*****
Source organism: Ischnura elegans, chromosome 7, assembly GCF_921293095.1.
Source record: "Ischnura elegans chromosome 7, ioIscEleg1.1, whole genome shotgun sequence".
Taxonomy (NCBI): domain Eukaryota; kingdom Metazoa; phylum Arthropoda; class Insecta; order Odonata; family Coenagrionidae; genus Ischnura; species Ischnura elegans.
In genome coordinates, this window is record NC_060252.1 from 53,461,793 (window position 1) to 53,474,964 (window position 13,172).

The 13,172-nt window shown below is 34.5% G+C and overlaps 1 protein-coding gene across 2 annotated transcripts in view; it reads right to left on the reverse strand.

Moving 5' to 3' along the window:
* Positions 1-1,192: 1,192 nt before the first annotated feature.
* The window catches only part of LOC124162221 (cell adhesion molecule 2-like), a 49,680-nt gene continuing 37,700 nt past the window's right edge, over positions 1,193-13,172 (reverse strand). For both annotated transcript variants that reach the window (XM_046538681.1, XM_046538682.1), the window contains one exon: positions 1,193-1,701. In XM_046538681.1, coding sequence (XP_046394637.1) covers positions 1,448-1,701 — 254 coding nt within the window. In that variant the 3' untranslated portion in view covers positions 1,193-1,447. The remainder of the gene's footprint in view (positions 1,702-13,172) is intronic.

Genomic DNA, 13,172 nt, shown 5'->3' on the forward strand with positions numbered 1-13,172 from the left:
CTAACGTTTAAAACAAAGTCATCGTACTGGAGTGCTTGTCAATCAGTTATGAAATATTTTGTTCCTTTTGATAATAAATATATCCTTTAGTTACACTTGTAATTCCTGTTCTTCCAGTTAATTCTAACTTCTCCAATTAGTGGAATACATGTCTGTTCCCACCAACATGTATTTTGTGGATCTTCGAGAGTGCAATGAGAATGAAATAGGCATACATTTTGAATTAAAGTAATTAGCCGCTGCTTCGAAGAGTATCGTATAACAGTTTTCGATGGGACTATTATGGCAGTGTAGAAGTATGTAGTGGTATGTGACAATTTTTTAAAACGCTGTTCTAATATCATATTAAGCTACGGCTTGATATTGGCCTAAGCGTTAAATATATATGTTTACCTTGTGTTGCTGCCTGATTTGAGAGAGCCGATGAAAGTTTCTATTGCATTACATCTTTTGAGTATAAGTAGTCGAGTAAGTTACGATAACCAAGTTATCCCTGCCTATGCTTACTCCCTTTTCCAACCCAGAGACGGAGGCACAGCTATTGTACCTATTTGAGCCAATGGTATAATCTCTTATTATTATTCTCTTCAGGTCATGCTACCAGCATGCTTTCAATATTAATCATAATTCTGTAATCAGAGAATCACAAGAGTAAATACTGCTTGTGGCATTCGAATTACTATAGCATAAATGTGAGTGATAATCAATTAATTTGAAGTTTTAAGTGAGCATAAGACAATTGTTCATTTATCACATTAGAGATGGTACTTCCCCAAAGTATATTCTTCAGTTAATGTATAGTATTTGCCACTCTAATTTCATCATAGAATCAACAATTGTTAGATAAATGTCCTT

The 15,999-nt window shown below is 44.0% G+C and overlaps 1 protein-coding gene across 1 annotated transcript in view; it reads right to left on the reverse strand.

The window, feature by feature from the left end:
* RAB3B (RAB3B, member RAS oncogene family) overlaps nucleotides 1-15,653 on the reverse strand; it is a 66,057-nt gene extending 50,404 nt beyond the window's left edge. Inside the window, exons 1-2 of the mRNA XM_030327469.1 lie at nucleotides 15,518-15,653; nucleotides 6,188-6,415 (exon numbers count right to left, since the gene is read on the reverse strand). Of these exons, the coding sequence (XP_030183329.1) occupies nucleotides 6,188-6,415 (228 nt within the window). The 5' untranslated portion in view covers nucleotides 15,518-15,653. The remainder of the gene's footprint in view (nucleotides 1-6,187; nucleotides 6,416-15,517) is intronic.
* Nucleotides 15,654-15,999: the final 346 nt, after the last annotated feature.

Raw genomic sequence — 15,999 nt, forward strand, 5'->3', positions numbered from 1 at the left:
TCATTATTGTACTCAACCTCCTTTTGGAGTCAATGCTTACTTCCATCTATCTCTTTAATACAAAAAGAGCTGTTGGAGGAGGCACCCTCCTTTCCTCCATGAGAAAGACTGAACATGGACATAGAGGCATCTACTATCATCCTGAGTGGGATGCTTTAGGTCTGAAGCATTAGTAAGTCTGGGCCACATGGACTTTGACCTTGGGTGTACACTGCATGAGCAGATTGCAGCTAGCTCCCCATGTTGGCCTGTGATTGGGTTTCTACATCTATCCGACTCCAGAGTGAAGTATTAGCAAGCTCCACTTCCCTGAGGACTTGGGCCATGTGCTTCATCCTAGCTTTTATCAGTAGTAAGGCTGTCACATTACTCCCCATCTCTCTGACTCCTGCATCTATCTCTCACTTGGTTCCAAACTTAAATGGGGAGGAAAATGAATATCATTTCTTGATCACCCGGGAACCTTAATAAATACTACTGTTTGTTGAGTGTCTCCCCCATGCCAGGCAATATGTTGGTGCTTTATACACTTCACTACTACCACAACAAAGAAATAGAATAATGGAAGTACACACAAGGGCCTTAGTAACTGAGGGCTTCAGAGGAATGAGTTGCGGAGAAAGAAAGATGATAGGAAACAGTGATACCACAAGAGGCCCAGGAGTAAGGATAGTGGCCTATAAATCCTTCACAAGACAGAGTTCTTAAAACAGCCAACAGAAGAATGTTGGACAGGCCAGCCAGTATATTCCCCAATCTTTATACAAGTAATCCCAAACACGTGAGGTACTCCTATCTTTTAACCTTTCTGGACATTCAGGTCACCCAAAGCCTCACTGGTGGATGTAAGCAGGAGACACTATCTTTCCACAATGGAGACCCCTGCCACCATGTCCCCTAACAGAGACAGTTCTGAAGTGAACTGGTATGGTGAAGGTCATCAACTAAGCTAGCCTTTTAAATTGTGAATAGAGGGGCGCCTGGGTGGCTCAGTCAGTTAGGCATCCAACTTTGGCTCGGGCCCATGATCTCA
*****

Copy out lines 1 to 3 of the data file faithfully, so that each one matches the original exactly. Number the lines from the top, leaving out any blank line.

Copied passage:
Source organism: Ischnura elegans, chromosome 7, assembly GCF_921293095.1.
Source record: "Ischnura elegans chromosome 7, ioIscEleg1.1, whole genome shotgun sequence".
Taxonomy (NCBI): domain Eukaryota; kingdom Metazoa; phylum Arthropoda; class Insecta; order Odonata; family Coenagrionidae; genus Ischnura; species Ischnura elegans.